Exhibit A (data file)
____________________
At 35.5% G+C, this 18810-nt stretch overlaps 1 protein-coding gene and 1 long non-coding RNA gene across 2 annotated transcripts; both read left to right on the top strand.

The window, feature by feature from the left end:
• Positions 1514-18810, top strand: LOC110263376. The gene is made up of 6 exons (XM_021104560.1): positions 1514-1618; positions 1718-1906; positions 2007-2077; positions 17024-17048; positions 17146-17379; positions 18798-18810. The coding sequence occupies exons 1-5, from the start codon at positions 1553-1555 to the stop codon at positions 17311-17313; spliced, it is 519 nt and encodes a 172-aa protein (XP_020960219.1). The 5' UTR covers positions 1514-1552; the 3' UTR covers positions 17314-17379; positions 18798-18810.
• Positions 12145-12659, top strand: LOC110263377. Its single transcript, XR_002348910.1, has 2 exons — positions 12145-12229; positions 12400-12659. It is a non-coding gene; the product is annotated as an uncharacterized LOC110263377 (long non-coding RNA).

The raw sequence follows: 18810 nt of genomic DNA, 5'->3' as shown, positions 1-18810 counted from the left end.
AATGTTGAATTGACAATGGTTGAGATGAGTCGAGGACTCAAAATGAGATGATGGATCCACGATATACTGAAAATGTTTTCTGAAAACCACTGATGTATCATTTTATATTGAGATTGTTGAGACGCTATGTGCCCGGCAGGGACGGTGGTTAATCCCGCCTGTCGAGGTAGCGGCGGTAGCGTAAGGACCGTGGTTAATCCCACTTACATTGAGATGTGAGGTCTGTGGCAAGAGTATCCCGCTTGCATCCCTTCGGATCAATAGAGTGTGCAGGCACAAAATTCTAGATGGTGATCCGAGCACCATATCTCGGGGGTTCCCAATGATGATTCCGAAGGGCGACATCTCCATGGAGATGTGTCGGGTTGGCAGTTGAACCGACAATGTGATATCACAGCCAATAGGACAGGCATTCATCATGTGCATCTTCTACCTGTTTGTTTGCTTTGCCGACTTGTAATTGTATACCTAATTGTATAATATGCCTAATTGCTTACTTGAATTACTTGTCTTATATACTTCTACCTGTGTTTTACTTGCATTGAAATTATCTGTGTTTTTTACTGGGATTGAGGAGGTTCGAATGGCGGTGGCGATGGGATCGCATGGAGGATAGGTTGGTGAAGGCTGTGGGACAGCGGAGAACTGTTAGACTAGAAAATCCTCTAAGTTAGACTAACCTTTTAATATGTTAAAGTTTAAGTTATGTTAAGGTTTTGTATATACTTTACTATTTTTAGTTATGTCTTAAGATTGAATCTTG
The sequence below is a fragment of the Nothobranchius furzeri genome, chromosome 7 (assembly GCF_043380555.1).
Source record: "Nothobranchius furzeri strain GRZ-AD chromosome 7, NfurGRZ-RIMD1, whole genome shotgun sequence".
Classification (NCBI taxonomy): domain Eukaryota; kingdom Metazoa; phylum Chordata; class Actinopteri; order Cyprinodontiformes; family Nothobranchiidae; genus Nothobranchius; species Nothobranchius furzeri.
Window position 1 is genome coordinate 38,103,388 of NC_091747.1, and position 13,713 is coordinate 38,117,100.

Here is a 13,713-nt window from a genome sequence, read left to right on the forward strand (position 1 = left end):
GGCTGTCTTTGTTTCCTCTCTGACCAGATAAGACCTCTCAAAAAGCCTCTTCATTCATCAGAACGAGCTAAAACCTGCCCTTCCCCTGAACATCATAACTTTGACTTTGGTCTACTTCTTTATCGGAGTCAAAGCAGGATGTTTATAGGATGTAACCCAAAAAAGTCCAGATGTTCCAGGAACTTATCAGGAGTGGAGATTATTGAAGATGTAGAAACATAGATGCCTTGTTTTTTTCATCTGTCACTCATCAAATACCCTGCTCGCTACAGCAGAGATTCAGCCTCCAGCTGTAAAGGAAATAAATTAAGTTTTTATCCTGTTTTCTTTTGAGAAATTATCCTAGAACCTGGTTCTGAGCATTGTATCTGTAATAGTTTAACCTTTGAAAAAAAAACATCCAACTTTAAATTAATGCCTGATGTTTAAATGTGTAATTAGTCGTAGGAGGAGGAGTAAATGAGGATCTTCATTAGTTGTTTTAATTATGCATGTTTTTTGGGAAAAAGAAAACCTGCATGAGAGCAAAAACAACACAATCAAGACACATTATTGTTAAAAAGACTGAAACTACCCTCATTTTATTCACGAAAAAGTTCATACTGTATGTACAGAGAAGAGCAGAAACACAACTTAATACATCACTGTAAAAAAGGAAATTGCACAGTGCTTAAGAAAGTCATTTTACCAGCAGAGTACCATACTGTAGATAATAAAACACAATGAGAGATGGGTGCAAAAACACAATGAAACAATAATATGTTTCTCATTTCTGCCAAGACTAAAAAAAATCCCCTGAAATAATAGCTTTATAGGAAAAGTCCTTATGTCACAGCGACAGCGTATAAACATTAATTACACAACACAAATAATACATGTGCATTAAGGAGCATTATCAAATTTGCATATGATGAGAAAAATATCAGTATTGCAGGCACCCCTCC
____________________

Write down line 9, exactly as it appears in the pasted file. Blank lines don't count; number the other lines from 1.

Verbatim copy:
Classification (NCBI taxonomy): domain Eukaryota; kingdom Metazoa; phylum Chordata; class Actinopteri; order Cyprinodontiformes; family Nothobranchiidae; genus Nothobranchius; species Nothobranchius furzeri.